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3rd degree polynom

  1. Jul 27, 2003 #1

    ddr

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    [SOLVED] 3rd degree polynom

    if given Axx+Bx+C=0 then x=f(A,B,C)=(-B(+/-)sqrt(BB-4AC))/2A.
    Now given:Axxx+Bxx+Cx+D=0
    Solve:x=f(A,B,C,D)
    MATHCAD PRO 2K solves it but I don't know how.
     
  2. jcsd
  3. Jul 27, 2003 #2

    Hurkyl

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    The exact solution is not very pretty... do you know complex numbers?
     
  4. Jul 27, 2003 #3


    start with ax3+bx2+cx+d =0

    and then make the subsitution x=y-b/3a

    the quadratic term will cancel out, and divide through by a leaving you with

    y3+py+q=0

    where p=(3ac-b2)/3a2 and q=(2b3-9abc+27a2d)/27a3

    next, make the substitution y=z-p/3z, and multiply through by z3:

    z6+qz3-p3/27=0

    which is a quadratic in z3. solve it using the quadratic formula, which you listed above:

    z3=(-q±√(q2+4p3/27))/2


    take the three cube roots of each of those two solutions, giving you 6 solutions, only three of which should be independent. stick each solution into first y=z-p/3z and then x=y-b/3a to get three solutions for x.





    Edit: fixed some arithmetic errors. thanks ddr.
     
    Last edited: Jul 31, 2003
  5. Jul 28, 2003 #4

    ddr

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    Very nice solution.lethe you are the man.I'll check it out.I was circling around the same path all a long but I just couldn't do it.

    I wonder if this method can be generalized on whatever-degree polynom?
     
  6. Jul 28, 2003 #5
    lethe, how did you determine what to substitute? x=y-b/3a wasn't just some random substitution that just happens to make the quadratic term cancel?
     
  7. Jul 28, 2003 #6

    marcus

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    Maybe Lethe wont mind if I steal his thunder and butt into the conversation and say how I think he could have figured that part out. Suppose Lethe had never heard of doing this before and was inventing the method. Or suppose you Stephen were inventing it, and you wanted to remove the quadratic term by a substitution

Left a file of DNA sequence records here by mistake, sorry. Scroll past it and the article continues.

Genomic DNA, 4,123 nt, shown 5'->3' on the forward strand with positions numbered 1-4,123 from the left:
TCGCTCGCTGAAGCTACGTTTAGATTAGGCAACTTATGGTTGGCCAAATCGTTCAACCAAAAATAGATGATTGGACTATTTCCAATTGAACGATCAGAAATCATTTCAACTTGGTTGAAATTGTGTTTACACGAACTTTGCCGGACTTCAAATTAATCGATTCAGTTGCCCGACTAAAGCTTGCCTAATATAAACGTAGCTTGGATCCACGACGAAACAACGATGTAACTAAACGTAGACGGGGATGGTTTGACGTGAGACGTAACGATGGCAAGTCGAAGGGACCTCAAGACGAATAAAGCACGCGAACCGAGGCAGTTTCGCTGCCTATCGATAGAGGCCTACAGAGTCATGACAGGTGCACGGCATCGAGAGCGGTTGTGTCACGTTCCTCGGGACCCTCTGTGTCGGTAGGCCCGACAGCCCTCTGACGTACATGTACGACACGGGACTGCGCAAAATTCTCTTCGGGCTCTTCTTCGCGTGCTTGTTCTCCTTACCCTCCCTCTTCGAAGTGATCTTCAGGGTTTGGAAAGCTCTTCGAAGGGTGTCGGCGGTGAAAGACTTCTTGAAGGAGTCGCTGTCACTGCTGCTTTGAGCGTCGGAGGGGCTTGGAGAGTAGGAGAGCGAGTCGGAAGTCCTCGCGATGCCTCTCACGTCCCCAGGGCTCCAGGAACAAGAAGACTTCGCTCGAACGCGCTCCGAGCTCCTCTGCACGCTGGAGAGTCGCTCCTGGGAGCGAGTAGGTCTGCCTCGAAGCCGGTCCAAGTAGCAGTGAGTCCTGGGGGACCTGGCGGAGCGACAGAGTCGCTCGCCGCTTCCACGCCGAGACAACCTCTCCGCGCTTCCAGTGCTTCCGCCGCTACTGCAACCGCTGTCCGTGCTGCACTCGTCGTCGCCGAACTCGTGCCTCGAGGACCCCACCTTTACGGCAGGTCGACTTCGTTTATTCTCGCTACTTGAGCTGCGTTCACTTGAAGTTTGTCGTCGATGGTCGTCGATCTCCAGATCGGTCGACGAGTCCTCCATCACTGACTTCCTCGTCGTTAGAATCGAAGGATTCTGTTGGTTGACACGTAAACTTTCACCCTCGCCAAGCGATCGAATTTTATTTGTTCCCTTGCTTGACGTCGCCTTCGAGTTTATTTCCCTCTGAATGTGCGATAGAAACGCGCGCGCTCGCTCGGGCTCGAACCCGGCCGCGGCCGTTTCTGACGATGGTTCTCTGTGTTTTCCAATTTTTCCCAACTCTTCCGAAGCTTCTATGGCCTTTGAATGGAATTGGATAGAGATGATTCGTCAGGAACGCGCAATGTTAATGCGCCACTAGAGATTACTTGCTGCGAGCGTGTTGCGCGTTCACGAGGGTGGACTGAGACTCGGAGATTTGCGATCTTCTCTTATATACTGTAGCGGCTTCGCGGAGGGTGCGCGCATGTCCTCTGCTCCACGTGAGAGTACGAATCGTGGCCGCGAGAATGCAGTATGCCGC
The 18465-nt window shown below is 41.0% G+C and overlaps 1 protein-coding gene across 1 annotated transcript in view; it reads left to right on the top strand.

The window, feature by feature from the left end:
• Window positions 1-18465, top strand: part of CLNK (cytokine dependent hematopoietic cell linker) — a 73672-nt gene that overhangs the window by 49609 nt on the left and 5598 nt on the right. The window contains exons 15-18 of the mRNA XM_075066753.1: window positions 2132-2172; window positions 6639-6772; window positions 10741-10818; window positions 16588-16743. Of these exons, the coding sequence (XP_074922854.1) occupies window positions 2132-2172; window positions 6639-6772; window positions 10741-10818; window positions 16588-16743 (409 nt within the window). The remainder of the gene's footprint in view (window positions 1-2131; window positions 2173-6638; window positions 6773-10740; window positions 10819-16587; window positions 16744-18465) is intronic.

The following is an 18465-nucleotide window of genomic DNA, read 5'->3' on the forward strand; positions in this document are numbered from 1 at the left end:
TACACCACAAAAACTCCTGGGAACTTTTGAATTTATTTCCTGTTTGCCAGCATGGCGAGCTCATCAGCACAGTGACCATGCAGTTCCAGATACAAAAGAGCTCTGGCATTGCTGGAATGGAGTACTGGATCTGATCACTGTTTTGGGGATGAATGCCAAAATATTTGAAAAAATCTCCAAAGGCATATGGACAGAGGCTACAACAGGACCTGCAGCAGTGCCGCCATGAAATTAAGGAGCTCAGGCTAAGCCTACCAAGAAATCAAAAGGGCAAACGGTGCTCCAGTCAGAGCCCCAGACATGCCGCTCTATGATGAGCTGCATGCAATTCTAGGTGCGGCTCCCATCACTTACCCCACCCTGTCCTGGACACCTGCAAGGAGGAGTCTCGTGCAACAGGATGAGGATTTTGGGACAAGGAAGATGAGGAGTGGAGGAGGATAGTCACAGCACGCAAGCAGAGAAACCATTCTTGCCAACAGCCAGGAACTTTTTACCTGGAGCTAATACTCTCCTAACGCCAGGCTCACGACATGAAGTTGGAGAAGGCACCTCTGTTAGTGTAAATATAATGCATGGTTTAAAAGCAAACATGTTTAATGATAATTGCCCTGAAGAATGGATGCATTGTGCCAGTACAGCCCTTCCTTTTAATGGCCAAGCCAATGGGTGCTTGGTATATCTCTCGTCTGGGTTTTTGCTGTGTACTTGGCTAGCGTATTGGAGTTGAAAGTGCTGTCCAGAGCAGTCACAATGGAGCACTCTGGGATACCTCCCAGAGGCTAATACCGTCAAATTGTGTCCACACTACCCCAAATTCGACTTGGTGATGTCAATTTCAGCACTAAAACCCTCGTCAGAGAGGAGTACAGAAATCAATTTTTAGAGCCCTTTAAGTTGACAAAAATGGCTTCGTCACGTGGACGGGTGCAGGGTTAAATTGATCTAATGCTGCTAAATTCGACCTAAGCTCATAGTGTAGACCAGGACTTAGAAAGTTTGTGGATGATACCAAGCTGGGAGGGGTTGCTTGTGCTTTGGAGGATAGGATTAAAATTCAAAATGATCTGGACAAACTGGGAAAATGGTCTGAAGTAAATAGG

x = y - K

    what K would you use? It is not so hard to find out what K to use!

    In the new polynomial the only stuff quadratic in y will be
    the term you know about already---namely by2----and the one that comes from the cubic term
    a(y - Z)3

    and from the cubic term you are going to get

    -a3y2Z

    so there will be cancelation if b = 3aZ (which decides what Z to use)

    ---------------------
    Footnote you know Pascal's triangle and the old 121 and 1331 and 14641 and so on, so you expand

    (y - Z)3 = y3 - 3y2Z + 3yZ2 - Z3

    and that tells you the quadratic piece of a(y - Z)3 is going to be - a3y2Z...

    If Lethe or you were inventing this (but maybe the persian algebraist/astronomer/poet Omar Khayyam did it in year 1100 or somebody out of 1001 Nights, who knows, Ali Baba or Sheherezade?) getting rid of the quadratic term would be routine. the clever part would be to see that a cubic which is missing a quadratic term can be solved with the quadratic formula. my respect is reserved for the person who saw how to continue and do that.
     
  8. Jul 28, 2003 #7

    marcus

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    1515 Scipione del Ferro

    Wow! Britannica says that indeed Omar Khayyam did write extensively about solving cubic polynomials around 1100 (he also wrote the Rubaiyat) but that he did not use radicals (the square root formula and that).

    According to Britannica, the first solution of a cubic by radicals was in Bologna by Scipione del Ferro in 1515.

    He passed the method on to his pupils and for a while it was a close kept secret (they did not immediately run to CNN with their discoveries during the Renaissance) and then someone named Tartaglia told someone named Cardano and Cardano published it, in 1545.

    So history tells us that getting rid of the quadratic term in a cubic polynomical is the easy part. The hard part, which is solving
    the cubic once that has been removed, took this planet, with its peculiar species of evolved two-legged fish, until 1515.
     
    Last edited: Jul 28, 2003
  9. Jul 28, 2003 #8
    Unforunately, the only other degree polynomaial we can do this for is of degree 4. This is a consequence of the so-called Fundamental Theorem of Galois Theory. The fact that a polynomaial of degree greater than 4 is not soluable by radicals (i.e. there is no general formula) was proven by Ruffini in 1799.
     
  10. Jul 28, 2003 #9
    like marcus says, that is the easy part. b/3a you can guess by analogy with the quadratic equation: to complete the square of the quadratic equation (and thus solve), you substitute x=y-b/2a. when you move to the cubic equation, simply replace the 2 with a 3. and by the way, this will work again when we go to the quartic equation.

    by the way, i didn t figure this formula out. i learned it in high school. but the whole business is more rewarding when you take a course in galois theory, where the most general results are proved.
     
  11. Jul 30, 2003 #10

    ddr

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    This is all right but I think that the last substitution has to be:
    y=z-p/(3az).I checked it with MATHCAD PRO 2K and that's what I got.
     
  12. Jul 30, 2003 #11
    In the last substitution, a=1, and y=z-p/(3z)=z-p/(3az).... unless you're talking about the original a.
     
  13. Jul 31, 2003 #12
    yes, you are correct, i forgot to divide out by a in the second step. it seems i also somehow lost the d term along the way. my apologies. i have updated the expressions for p and q accordingly. thanks for picking up on that. (you shouldn t make these changes in the z substitution.)
     
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